Not all disqualifications of a judge can be regarded as reflecting on the general competence or fairness of a judge. Just as jurors are excused by attorneys for reasons that are not always apparent, an attorney can have many reasons to excuse a particular judge from a case. But when a judge is challenged many times the conclusion is that the judge is being challenged because of a widespread belief that he or she is biased or otherwise unfair. Conversely, a small number of challenges indicates that attorneys regard the judge as fair and unbiased.

A computer program developed by the Los Angeles County Bar Association now allows its members to search the Superior Court’s computerized records to see if a judge has been challenged, how many times, and by whom.

Between January 1, 2001 and June 30, 2003, more than 3,100 challenges were filed against the Los Angeles Superior Court judges who handle the most significant civil cases. The average number of challenges filed against each of these judges was 23. Fifty-two were challenged fewer times than the average and 36 were challenged more often than the average. Of the latter, 15 judges were challenged 50 or more times and five were challenged in excess of 85 times each. Thus, although these 15 judges comprise only 17 percent of all challenged judges, they accounted for 44 percent of the total disqualifications filed.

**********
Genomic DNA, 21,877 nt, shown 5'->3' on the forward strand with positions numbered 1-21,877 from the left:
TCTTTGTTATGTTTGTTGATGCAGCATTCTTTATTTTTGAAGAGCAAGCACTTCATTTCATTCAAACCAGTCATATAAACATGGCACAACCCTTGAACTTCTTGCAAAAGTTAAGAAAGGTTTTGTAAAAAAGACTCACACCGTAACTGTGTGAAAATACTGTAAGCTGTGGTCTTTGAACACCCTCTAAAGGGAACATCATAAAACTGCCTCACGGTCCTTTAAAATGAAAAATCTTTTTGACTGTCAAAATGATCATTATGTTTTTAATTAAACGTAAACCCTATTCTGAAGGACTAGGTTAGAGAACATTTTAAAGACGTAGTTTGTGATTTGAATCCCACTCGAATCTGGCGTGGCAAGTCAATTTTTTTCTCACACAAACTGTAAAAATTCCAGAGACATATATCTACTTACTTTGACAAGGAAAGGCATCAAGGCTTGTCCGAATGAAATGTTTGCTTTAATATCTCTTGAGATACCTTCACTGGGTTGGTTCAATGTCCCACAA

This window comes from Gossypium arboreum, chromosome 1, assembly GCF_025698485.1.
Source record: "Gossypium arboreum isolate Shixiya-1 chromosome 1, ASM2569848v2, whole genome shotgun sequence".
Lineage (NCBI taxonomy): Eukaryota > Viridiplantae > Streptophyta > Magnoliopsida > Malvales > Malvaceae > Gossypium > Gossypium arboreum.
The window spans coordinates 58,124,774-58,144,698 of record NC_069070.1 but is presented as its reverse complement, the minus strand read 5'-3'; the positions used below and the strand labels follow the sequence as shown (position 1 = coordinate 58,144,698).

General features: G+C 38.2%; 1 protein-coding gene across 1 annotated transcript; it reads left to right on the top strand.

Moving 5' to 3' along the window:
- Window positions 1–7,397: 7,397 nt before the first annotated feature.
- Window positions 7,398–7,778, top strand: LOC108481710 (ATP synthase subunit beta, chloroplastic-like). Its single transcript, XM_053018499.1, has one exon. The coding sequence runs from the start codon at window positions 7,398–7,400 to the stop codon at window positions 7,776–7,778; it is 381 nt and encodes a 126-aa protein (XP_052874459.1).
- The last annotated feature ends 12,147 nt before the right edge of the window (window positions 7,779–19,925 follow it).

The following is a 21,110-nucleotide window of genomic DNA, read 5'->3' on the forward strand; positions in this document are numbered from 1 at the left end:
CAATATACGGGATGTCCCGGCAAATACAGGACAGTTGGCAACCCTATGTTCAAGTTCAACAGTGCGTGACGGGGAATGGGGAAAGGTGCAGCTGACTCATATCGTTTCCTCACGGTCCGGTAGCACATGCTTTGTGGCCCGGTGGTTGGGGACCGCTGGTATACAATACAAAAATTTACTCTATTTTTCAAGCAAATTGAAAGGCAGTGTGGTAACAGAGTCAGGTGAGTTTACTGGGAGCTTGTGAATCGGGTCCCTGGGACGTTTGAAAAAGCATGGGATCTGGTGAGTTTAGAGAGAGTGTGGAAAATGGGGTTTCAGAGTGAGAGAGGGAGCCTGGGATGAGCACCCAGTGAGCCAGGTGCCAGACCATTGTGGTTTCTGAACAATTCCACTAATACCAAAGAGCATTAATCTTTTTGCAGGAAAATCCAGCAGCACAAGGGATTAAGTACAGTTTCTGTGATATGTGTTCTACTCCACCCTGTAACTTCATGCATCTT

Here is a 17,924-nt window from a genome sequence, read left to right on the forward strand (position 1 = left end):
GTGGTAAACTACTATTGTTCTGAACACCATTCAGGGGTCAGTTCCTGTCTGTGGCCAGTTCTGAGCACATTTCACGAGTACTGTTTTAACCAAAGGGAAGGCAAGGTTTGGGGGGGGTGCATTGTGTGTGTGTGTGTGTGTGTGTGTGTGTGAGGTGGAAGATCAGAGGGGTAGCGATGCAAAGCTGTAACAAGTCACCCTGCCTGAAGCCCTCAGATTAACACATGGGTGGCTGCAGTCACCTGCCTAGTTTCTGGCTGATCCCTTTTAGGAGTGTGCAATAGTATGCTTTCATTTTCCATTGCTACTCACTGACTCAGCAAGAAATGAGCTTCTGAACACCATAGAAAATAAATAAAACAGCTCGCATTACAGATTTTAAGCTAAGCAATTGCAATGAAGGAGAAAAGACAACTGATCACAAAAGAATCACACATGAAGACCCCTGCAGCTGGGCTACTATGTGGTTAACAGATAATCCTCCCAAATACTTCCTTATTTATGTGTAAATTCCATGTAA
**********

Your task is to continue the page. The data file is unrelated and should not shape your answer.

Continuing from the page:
If one accepts 50 challenges as sufficient to establish that a judge is unfair, only a small minority of the civil, general jurisdiction Los Angeles judges can be so regarded, a testament to the quality of the Los Angeles Superior Court.

The most disqualified sitting judge in Los Angeles County, with in excess of 350 challenges during the period, is Ronald Sohigian, who sits downtown in the main courthouse. The challenges against Judge Sohigian come from a broad spectrum of plaintiffs, defendants, individuals and special interests. Judge Sohigian was appointed to the bench in 1988 by Governor Deukmejian. He last stood for election in 1996 when he outpolled the combined total of two opponents and defeated his nearest opponent by a more than 2-1 margin.

By contrast, the clear majority of challenges filed against the other four challenged in excess of 85 times—Mary Ann Murphy (148), Alan Buckner (100), David Workman (92), and Malcolm Mackey (92)—all indicated a pro-business/insurance company and anti-individual bias.

The accompanying table identifies the judges who were challenged at least 50 times each (and are still on the bench) and the number of challenges filed against them from January 1, 2001 through June 30, 2003.

Most Challenged General-Jurisdiction

Los Angeles Superior Court Judges


          Ronald Sohigian  358

          Mary Ann Murphy        148

          Alan Buckner      100

          David Workman  92

          Malcolm Mackey          92

          Richard Hubbell  70

          Alexander Williams III 67

          David Yaffe         66

          Ernest Hiroshige 61

          Jeffrey Wiatt       60

          Irving Feffer        59

          David Schacter    57

          Aurelio Munoz     56

          Dzintra Janavs    54

          Fumiko Wasserman     50


[Due to a typesetting error, this column appeared in yesterday’s MetNews without the table. It is reprinted here in its entirety.]


Copyright 2003, Metropolitan News Company